- On women:
, is right that “Women were not universally treated as second class citizens.” In fact, all women were more equal to their men in the Middle Ages than they have been until very recent times.
Women ran the business side of the craft shop. A man could not become a master until he had a wife to keep track of orders, train servants and apprentices, order supplies, collect money etc. In short a master’s wife was management and the master was production. We know this partially because when the master died his widow assumed the vote in the guild and voted, whereas, if the woman died, and there was no daughter, aunt, woman cousin to take over her duties the master became a journeyman again. He lost his master status.
Historian Elise Boulding has said women have not regained the equality they lost in the Renaissance.
2. On the wealth of the West:
We owe capitalism to the Roman Catholic Church of the Middle Ages.
After the fall of Rome, in the West, secular power was left to a mixed hodgepodge of nobles. They were the military which therefore was equally mixed. The only organized continent wide power was the Church.
The Church was a monopoly, and had the right of direct taxation – the tithe. And like other priesthoods, it was the controller of learning and literacy.
For the first time in history group that controlled information had a vested interest in the wealth of the lower classes. If a cooper, or weaver did well the church was entitled to 10% of his wealth.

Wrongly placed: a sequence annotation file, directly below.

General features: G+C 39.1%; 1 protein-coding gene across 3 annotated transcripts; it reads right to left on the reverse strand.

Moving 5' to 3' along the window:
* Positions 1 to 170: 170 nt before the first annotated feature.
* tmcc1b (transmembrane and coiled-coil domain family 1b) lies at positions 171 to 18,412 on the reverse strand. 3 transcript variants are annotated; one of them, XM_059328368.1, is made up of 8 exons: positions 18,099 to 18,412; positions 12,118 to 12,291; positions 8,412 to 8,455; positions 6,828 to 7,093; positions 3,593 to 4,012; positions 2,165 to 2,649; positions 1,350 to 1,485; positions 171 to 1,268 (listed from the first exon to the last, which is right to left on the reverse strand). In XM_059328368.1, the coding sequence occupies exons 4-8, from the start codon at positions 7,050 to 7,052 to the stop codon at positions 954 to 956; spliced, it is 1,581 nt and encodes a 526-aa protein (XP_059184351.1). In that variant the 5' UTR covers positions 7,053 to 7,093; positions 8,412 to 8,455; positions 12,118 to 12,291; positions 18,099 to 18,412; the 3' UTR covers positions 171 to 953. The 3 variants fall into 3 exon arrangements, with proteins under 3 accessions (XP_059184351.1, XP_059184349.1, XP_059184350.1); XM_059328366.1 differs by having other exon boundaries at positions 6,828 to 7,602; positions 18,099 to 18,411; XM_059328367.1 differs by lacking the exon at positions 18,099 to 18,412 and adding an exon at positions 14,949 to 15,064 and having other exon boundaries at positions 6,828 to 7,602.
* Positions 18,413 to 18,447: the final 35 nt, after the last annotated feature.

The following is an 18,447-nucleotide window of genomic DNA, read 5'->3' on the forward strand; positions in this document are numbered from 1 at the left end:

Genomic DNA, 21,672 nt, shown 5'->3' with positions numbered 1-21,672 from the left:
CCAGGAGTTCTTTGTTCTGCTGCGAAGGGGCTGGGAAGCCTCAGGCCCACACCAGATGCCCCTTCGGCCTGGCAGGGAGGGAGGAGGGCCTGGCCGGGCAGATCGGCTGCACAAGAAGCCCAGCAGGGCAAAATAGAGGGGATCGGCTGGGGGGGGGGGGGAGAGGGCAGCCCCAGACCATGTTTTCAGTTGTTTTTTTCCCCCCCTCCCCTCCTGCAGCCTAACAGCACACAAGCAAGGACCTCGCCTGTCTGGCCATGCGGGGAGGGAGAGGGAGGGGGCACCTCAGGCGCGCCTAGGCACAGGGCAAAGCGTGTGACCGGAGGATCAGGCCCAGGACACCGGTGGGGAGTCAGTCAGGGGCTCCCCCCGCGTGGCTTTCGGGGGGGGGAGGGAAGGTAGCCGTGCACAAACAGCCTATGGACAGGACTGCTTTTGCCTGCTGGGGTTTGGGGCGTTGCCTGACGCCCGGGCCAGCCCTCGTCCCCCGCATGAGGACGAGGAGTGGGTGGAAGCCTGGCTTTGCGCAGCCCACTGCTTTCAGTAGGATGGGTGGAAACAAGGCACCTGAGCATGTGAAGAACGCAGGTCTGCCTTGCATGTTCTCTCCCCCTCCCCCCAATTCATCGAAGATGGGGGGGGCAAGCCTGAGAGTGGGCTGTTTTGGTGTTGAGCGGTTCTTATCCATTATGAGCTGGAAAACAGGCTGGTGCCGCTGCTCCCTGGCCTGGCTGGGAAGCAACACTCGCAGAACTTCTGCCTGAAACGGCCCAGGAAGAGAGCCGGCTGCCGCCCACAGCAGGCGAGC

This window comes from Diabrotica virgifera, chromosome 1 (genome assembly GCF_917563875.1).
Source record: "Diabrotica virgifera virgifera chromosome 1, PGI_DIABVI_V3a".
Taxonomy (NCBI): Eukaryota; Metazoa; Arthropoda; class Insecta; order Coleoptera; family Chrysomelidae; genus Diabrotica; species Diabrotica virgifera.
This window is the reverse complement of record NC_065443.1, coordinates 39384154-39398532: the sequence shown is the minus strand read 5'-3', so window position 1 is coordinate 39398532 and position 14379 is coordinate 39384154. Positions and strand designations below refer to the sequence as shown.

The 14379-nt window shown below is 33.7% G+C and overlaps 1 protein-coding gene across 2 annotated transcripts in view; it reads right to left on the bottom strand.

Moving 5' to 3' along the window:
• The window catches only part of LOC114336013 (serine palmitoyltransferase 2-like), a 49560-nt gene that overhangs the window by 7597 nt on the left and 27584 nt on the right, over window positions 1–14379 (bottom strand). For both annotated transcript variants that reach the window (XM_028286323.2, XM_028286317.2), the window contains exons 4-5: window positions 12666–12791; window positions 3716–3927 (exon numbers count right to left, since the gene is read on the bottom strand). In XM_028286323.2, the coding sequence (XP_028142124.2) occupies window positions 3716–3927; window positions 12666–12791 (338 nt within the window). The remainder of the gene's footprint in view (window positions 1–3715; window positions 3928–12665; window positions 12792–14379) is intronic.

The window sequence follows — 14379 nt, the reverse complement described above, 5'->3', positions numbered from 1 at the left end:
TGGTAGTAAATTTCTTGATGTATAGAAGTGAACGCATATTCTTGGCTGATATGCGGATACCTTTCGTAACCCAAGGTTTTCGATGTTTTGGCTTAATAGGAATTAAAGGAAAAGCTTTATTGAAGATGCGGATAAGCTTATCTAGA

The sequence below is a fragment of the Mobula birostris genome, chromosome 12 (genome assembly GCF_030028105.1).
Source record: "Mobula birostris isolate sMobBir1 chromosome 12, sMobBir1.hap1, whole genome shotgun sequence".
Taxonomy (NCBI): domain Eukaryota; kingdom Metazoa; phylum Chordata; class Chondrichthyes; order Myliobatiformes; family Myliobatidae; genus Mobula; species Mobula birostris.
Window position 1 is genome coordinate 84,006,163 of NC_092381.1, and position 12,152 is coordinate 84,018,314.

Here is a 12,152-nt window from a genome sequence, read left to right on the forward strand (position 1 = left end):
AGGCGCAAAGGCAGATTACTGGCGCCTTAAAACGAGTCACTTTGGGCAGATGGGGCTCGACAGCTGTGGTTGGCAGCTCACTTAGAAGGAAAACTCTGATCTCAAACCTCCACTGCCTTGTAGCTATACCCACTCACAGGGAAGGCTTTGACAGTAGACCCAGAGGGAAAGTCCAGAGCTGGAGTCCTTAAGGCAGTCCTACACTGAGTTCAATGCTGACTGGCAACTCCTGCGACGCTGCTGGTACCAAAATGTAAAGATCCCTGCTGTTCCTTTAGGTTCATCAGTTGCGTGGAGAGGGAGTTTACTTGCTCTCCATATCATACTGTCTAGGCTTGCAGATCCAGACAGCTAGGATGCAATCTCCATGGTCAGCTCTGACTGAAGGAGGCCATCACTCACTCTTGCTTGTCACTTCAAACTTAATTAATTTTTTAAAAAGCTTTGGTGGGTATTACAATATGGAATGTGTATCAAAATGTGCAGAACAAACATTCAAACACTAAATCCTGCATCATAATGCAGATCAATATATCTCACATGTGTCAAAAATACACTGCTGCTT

Therefore, it was to the Church’s benefit that the commons make as much money as possible. The monasteries became like Agricultural Extension centers, teaching the three field rotation system and the use of horse shoes, and hard horse collars creating an agricultural revolution in Europe.
The Church encouraged the use of technology since better technology meant more efficient work, more efficient work meant more wealth, and more wealth meant more good works – meaning more money for the Church in the form of tithes.
So that by the time the press was introduced to Europe common folk saw technology used to increase wealth as a virtue. And the Church didn’t see it as a threat for the commons to be educated until the Reformation.
Before the Reformation Spain (soon to become the bastion of the inquisition) had active presses in Hebrew, Greek, Latin, Spanish and Arabic. The Church actively supported presses and found it useful for publishing its directives.
With the Inquisition, the Church began to control what was printed and many Spanish printers “voted with their feet” moving to the Spanish Netherlands (Holland of today) where the press wasn’t controlled. Soon there was a glut of printers so they had to print whatever would sell – children’s books, broadsides, business books, books on double entry bookkeeping, and pornography. Holland became as print intensive as we are television, or perhaps now, phone intensive. And Holland became the cradle of pre-capitalist business.
As England became Protestant printers moved there to take advantage of new markets and as more and more common folk became literate and numerate they changed the way they did production, inventing capitalism.
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